Taiwan has established a new law that will restrict the use of electronic devices for children under the age of 18, and ban it completely for children under the age of two.
The controversial new law went into effect last month and is already causing a stir due to its open-ended definition that restricts the usage of iPads and other hi-tech gadgets for a "reasonable" time.
But the problem, of course, is defining what "reasonable" actually is. According to one Taiwanese lawmaker, it is defined as no more than 30 minutes, but the government is putting the enforcement of the new law into the hands of parents. And the punishment for not obeying is a fine of 50,000 Taiwan dollars ($1,576) if the use of the device leads to physical or mental illness in the child.
CNN took a deeper look at this bit of legislation and offered a few opinions on the law's logistics. "The fact is that doctors' advice on screen-time has been clear for years -- and for years, it has been comprehensively ignored by most parents," CNN's Jake Wallis Simons says in his editorial piece. "The American Academy of Pediatrics (AAP), the most influential body to have released such guidelines, recommends that 'television and other entertainment media should be avoided for infants and children under age two.'"
The article points out that a child's brain develops at its fastest during those precious first few years, and interaction with other human beings is much more important for learning than staring at a screen.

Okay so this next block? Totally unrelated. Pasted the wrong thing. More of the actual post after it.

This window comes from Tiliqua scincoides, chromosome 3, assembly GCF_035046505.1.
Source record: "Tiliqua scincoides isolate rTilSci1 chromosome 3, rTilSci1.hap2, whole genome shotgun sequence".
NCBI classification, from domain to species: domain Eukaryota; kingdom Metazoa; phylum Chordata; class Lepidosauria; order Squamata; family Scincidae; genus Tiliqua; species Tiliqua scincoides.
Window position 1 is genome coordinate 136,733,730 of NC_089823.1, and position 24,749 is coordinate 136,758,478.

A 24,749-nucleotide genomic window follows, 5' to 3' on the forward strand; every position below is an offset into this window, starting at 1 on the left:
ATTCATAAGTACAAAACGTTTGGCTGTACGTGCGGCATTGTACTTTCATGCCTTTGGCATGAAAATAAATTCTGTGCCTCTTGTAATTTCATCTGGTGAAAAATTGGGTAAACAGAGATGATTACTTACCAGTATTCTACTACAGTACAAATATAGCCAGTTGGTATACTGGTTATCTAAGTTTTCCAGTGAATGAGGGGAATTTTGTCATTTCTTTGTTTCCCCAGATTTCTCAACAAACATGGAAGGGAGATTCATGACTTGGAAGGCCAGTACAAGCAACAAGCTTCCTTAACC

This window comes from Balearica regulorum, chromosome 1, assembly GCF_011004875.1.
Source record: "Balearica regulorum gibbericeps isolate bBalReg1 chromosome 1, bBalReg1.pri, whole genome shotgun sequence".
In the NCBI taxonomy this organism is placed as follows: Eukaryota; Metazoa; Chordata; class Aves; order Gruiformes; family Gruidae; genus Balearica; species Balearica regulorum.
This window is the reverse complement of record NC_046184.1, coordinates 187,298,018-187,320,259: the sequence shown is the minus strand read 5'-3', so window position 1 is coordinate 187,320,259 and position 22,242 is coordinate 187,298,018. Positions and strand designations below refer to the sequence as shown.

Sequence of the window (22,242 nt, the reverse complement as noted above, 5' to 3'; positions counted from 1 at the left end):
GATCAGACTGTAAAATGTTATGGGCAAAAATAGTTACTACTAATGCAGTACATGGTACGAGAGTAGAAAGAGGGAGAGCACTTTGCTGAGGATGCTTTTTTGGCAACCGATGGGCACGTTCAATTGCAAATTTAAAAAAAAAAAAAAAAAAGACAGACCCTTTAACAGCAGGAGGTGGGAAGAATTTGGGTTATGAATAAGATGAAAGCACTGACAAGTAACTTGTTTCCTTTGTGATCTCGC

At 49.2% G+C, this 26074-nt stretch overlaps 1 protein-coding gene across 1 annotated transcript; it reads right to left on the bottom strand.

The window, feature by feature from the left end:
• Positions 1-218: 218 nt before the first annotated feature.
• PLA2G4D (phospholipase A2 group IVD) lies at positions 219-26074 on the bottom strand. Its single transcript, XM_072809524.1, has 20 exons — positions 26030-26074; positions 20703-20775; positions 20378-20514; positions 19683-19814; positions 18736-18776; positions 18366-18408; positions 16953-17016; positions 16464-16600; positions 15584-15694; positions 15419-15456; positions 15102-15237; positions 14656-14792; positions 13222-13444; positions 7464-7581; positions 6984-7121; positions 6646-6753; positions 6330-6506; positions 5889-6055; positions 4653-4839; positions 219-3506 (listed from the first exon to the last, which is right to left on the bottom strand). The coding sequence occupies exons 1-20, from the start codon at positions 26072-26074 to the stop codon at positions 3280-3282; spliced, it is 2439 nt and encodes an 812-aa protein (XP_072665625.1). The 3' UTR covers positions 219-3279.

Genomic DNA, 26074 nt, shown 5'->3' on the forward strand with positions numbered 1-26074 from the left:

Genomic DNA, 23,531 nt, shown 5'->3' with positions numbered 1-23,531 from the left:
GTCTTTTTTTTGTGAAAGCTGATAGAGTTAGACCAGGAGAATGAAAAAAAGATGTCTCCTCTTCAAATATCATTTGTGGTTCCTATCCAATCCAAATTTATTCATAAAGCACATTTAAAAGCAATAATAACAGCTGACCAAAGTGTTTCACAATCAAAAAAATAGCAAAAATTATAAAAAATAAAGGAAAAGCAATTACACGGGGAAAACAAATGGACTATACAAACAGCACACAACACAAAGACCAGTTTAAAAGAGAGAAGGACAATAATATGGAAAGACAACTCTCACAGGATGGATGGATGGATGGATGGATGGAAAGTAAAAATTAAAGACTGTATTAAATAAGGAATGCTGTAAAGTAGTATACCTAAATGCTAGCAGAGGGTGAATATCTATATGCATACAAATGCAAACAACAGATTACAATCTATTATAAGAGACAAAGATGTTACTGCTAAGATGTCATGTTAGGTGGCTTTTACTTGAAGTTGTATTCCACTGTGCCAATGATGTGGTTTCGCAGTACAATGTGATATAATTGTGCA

Even the National Library of Medicine acknowledges that videos aimed at small children don't actually improve their development. Even worse, researchers have determined that exposing children to too much screen time can cause a wide variety of harmful effects such as "attention problems, anxiety and depression; behavioral difficulties; obesity; sleep loss; poor academic performance; and physical complaints."
Digital Trends takes a similar stance in its own editorial piece about the new law. "The Taiwanese government hasn't really said what it expects kids to do when they're not using a phone or a tablet, but it's inevitably something to do with going outside, putting shaped blocks into similarly shaped holes, or ringing doorbells and running away. Good wholesome fun, which will avoid sleep problems, shortened attention spans, and temper tantrums associated with too much tech."
But the problem,everyone agrees, is enforcing the law. While it would be costly and difficult to put monitoring devices on every consumer electronic, that certainly isn't a practical answer. In that case, it's ironic that parents are meant to enforce this new law when the parents is the cause of the child's electronic device usage in the first place.
The Digital Trends article concludes that, while the Taiwanese law may be a step in the right direction, it's a hasty reaction to something that may not even fully be understood at this point.
"Taiwan's rule smacks of knee jerk reaction to an over-publicized and misunderstood problem," the article states. "It's not the only rule of its type that could be introduced to benefit society. Why isn't there a rule for no more than 25 grams of saturated fat per day for everyone, not just children? How about a 30-minute walk being compulsory? Or, what about telling parents to show their children the joys of the world outside the smartphone and tablet, so it doesn't become the only thing they hanker for day in day out?"
The truth is, while there are certainly recorded side effects to the over-usage of technology for children, the rate of intellectual growth generation-over-generation is astounding. Children who can adapt to these new technologies will be at an advantage when they're older, but it's up to the parents to instill guidelines, regulation, and not use the family iPad as a babysitter. Just like every single other thing that your child is exposed to, moderation is the key.